Q&A: Francis Spufford, author of Golden Hill

Today, we conclude our week-long round table on Francis Spufford’s Golden Hill: A Novel of Old New York with an interview with Spufford himself. If you missed our earlier posts on the novel, you can find them here. Continue reading

Golden Hill as Historical Historical Fiction

goldenhillFrancis Spufford’s historical novel Golden Hill introduces us to mid-eighteenth century New York City through the eyes of a London visitor named Richard Smith. For Smith, it’s a strange place. In the book’s first scene, as Tom discussed yesterday, he exchanges some of his own currency for local money. But he is baffled to receive an irregular stack of paper from around the continent divided into various denominations.

I immediately empathized. Only a few days before I began the novel, I had been trying to untangle what I had initially thought would be a fairly straightforward problem for an article manuscript involving colonial wage rates and commodity prices. But I had quickly found myself waist-deep in conversion charts, glossaries, and historical data about the foreign, colonial, and metropolitan currencies that circulated in eighteenth-century Anglo-America. Old tenor, new tenor, pounds, shillings, pence, halfjoes, Spanish dollars—it was a world of currency only slightly less confusing than blockchain. Continue reading

Roundtable: New York’s Original Fashion Industry

Roundtable: New York’s Original Fashion Industry

This Colonial Couture post is by guest contributor William Howard Carter, assistant professor of history at The College of New Jersey. He is currently revising his book manuscript, “The Hideous and the Beautiful: The Power of Bodily Decorations in Iroquoia, 1550-1850.” 

The Treaty of Penn with the Indians (Benjamin West, 1771-72)

The Treaty of Penn with the Indians (Benjamin West, 1771-72)

When was the fashion industry established in New York? With its eye towards the future and its accolades bestowed on the visionaries that best imagine the trends to come, it is hard for us to think of the fashion industry as anything but modern. Fashion tantalizes us with glimpses of the future that are not yet real but could, through the power of fashion, soon be made so. Yet those visions of possible futures are rooted in history. In Manhattan, that history stretches back over 400 years, before the supposed purchase of the island of Manhattan by Dutch colonists. Continue reading

“In the Service of the Crown ever since I came into this Province”: The Life and Times of Cadwallader Colden

John M. Dixon,  The Enlightenment of Cadwallader Colden: Empire, Science, and Intellectual Culture in British New York (Ithaca: Cornell University Press, 2016).

80140100162200LOn December 8, 1747, Gov. George Clinton (1686–1761) told a British statesman that the Assembly of New York “treated the person of the Governor with such contempt of his authority & such disrespect to the noble family where he had his birth that must be of most pernicious example.” He thought he might have to “give it [i.e., his position] up to a Faction.” The extant copy of this letter, held within Clinton’s papers at the William L. Clements Library in Michigan, was written by his most trusted advisor and ally—Cadwallader Colden, the subject of John M. Dixon’s first book, The Enlightenment of Cadwallader Colden: Empire, Science, and Intellectual Culture in British New York, published in 2016 by Cornell University Press.[1]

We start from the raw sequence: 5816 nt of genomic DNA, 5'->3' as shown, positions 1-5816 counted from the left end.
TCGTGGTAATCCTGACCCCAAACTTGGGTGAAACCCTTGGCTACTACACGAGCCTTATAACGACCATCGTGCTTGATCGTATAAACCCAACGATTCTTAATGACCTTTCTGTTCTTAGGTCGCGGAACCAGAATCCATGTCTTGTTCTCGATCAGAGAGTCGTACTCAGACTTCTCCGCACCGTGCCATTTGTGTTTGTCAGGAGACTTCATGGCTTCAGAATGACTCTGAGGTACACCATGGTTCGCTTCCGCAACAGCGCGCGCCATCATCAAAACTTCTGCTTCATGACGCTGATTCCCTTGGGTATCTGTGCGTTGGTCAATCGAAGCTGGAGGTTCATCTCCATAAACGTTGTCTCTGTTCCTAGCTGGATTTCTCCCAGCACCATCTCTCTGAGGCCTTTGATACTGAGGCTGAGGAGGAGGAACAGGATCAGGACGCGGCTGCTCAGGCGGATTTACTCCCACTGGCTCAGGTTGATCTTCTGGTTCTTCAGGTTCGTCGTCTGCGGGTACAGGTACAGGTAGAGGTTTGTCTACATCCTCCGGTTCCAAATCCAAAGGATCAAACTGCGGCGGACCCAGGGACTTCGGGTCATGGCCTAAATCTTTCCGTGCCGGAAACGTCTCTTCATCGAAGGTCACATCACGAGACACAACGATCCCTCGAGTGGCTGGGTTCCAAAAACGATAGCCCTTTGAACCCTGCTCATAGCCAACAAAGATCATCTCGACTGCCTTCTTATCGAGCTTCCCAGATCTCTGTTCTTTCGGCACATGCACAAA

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Non-Americans Researching Early America in North America

UNBThis week, several Juntoists have offered useful guides for archival work in Spain, France, and England. Today, we are offering something slightly different—a guide to researching in North America! After all, not all early Americanists are American, and planning transatlantic trips can be daunting. Continue reading

James Rivington: Printer, Loyalist, Spy?

rivington

A fabulous but somewhat ominous engraving of Rivington hanging in effigy from a tree in New Brunswick, N.J.

Earlier this year, I wrote about the printer of the New-York Journal, John Holt. I focused on his newspaper’s mastheads, arguing that those mastheads were an effective medium through which he could shape political ideas and, subsequently, mobilize support. What I did not fully explain, however, was that he was not the only printer in New York City to change his masthead—James Rivington did it, too.[1] Continue reading

Guest Review: Andrew Lipman, The Saltwater Frontier

Today’s guest poster is Bryan Rindfleisch, Assistant Professor of History at Marquette University.

Andrew Lipman, The Saltwater Frontier: Indians and the Contest for the American Coast (New Haven: Yale University Press, 2015).

0d337473867b29df062e5a25056ce87aWhen most people think of European colonization in New England and New Netherland, we think in very terrestrial terms. This familiar narrative includes the fur and wampum trades, treaties and the negotiations over land, and conflicts such as the Pequot War, Kieft’s War, King Philip’s War, and so on. But Andrew Lipman, an assistant professor of history at Barnard College, flips this entire terrestrial story upon its head. He does this with one simple question: “What if we considered this contested region not just as a part of the continent but also as part of the ocean?” In doing so, Lipman recovers the astonishing maritime contexts of seventeenth-century America, where both Indigenous and European peoples encountered, collaborated with, and fought against one another on the water just as much as they did on the land. This, then, is the provocative beginning to Lipman’s Bancroft Prize-winning The Saltwater Frontier: Indians and the Contest for the American Coast (Yale University Press, 2015).[1] Continue reading

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